The four article series, “In the Workplace 2016,” written by the Wright Lindsey Jennings Labor & Employment Team and published by Arkansas Businesslast week, examined key trends for employers and the workplace in 2016.
What Will the NLRB Do Next?
It’s not easy these days to predict what the National Labor Relations Board will to do next. But one thing is clear — most employers won’t like it.
For instance, employers using “temporary employees” provided by a staffing agency should be prepared for the NLRB to decide that these “temporary employees” must be allowed to vote in a union election along with the “regular employees,” without the consent of both joint employers.
This type of action from the NLRB may make it easier for unions to win elections and would obligate both the principal employer and the staffing agency to bargain with the union about the terms and conditions of employment.
The right-to-work laws may be under attack by the NLRB. In the 25 states (including Arkansas) that have right-to-work laws, bargaining unit employees are not required to be members of the union or pay union dues as a condition of continued employment. In addition, a union may not charge non-members a fee to process their grievances.
Look for the NLRB to seriously consider allowing unions to require non-members to pay a fee for processing a grievance. Such a move away from current law would, no doubt, make organizing in right-to-work states more appealing to unions.
Social Media Issues Continue to Affect the Workplace
Anyone who ever thought (or hoped) that social media would be a fleeting trend was proven wrong once again this year. Social media outlets such as Facebook, Twitter, and Instagram are undeniably part of everyday life. For employers, this proliferation of social media presents a unique challenge.
Considering that social media conduct may have an impact an employer’s reputation and an employee’s performance and productivity in the workplace, it is understandable that an employer might want to monitor or regulate the social media activities of applicants and employees.
On the other hand, prospective and current employees have rights to privacy and autonomy outside of the workplace, and these rights have been vigorously protected in recent years by way of legislation, agency rulings, and court decisions regulating and restricting access to employees’ social media accounts.
With no sign of social media use waning in the near future, it is an ideal time for employers to determine how to balance their business interests with employees’ privacy rights in light of the risks associated with monitoring and regulating social media conduct.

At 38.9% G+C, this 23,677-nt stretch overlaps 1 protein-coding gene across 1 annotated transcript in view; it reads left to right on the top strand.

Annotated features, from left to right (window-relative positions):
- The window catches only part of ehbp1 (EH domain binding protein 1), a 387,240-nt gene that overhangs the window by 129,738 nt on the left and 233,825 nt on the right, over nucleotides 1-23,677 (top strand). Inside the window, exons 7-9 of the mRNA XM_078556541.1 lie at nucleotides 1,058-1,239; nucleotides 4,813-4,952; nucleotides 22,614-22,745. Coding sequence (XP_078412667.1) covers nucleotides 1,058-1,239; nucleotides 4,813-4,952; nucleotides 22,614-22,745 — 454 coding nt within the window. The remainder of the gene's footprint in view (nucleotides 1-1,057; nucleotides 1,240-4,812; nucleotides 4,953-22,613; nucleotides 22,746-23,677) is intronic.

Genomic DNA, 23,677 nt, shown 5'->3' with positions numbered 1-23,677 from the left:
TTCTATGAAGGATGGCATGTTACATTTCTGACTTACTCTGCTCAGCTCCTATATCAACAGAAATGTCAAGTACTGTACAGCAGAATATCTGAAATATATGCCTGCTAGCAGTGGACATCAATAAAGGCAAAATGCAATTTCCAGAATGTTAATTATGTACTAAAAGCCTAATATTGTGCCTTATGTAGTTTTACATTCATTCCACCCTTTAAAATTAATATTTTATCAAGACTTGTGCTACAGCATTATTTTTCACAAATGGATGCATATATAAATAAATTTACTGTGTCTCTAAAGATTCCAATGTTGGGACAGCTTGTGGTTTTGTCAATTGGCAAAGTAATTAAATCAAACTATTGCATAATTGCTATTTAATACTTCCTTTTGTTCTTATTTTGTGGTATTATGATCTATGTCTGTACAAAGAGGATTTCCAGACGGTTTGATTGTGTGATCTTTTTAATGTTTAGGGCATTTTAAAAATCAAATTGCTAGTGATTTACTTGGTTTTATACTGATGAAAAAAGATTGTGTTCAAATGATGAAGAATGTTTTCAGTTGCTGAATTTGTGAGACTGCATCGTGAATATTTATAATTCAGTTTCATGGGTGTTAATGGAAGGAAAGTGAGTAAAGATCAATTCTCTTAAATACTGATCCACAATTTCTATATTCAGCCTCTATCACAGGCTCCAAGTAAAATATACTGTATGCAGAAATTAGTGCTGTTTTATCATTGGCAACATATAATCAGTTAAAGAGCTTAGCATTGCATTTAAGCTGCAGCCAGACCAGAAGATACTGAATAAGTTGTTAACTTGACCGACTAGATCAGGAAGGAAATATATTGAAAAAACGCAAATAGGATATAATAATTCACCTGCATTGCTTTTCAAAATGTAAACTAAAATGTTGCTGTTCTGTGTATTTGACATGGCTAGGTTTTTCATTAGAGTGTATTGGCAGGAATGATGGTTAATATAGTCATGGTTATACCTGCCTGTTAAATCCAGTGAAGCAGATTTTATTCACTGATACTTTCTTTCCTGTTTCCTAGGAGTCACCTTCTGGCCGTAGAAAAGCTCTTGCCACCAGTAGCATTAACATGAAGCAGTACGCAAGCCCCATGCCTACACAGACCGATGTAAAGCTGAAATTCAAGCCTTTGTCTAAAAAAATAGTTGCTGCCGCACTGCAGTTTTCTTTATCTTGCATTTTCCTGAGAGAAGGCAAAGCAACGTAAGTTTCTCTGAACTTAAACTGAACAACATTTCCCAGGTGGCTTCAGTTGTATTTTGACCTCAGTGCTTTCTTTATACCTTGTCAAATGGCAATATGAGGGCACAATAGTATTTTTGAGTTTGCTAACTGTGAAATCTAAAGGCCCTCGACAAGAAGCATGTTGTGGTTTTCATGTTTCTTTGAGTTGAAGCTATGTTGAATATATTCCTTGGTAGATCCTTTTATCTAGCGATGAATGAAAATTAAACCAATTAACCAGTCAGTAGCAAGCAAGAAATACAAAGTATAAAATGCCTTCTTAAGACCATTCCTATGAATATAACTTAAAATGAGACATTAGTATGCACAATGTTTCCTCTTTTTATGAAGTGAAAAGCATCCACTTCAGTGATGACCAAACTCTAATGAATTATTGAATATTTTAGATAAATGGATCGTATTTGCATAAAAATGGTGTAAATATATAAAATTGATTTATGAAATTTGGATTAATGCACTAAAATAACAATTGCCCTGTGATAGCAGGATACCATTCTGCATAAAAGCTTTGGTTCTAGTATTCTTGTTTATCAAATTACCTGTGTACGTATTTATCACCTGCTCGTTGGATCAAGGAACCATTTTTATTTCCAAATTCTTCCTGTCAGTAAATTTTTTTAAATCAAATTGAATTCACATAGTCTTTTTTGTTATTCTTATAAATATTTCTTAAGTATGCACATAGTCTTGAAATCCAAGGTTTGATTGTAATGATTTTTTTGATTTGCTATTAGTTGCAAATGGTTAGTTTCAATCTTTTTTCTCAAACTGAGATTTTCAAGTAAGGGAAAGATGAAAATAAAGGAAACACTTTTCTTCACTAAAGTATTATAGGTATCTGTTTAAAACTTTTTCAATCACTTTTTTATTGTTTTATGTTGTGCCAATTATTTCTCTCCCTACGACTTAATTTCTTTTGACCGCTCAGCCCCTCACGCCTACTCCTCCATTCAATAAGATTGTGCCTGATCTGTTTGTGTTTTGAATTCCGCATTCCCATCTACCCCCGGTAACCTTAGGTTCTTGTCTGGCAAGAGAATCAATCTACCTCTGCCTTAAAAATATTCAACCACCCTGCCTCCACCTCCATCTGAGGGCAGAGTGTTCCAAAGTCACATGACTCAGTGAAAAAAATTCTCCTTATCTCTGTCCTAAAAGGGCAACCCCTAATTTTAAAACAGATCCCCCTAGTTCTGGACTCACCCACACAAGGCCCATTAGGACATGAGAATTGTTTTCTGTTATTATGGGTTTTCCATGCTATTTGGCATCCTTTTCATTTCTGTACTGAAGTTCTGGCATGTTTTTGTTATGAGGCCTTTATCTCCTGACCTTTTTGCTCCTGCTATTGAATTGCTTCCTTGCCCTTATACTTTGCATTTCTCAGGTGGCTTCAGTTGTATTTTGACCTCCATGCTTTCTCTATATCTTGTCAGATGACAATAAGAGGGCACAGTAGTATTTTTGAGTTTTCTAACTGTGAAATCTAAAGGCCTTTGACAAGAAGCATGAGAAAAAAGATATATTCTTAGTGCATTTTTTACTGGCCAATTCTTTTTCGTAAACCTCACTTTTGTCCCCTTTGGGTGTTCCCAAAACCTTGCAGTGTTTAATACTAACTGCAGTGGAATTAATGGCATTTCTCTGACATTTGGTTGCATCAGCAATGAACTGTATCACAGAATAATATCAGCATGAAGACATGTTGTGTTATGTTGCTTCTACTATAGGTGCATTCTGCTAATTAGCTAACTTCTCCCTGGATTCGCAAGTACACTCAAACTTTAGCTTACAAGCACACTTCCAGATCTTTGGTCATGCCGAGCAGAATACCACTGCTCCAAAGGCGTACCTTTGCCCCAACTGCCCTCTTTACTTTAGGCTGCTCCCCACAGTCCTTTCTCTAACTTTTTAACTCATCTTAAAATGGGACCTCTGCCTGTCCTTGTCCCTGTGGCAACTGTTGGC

As a general practice, employers should avoid any involvement in the social media lives of applicants and employees given the inherent risk of learning information that employers simply do not need to know about their employees, such as disability, pregnancy and involvement in a discrimination lawsuit against another employer.
Furthermore, the Arkansas legislature is one of about 20 in the country to have enacted a law to protect applicants’ and employees’ private information on social media accounts. Employers are thus prohibited under Arkansas law from requiring applicants and employees to disclose usernames and passwords, add current employees as social media contacts, or change an account’s privacy settings.
It is also worth noting that the federal Stored Communications Act prohibits intentional, unauthorized access to electronically stored communications and provides for both civil and criminal penalties in the event of a violation. In other words, employers should steer clear of secretly monitoring their employee’s social media activities.
Even without proactively monitoring employees’ social media activities, an employer may learn that an employee’s poor judgment social media post or video has gone viral. When deciding whether to discipline an employee in connection with his or her social media use, employers should keep in mind that the National Labor Relations Act protects concerted activities by all non-supervisory employees—even non-union employees—and that this protection extends to certain types of work-related discussions conducted on social media sites.
The National Labor Relations Board has in recent years targeted what it considers to be employers’ overreaching regulations of their employees’ use of electronic communications, particularly their use of the Internet for such communications. The NLRB has found violations of the NLRA where an employer’s regulations restricted or prohibited employees from:
- Connecting to each other on social media sites;
- Talking to each other online;
- Disparaging the company, supervisors, or other employees online; and
- Discussing compensation or other terms and conditions of employment.
In fact, the NLRB ruled in a 2014 decision that one employee’s “like” of another employee’s Facebook post criticizing the employer constituted protected concerted activity under the NLRA; thus, the employer’s subsequent termination of both employees violated the NLRA. A federal court of appeals affirmed the NLRB’s ruling in October.
Ultimately, employers should know all the dangers when making decisions about monitoring or regulating their employees’ social media use and disciplining employees in connection with their social media use. Employers should also carefully examine existing social media policies for potential violations of the employment laws.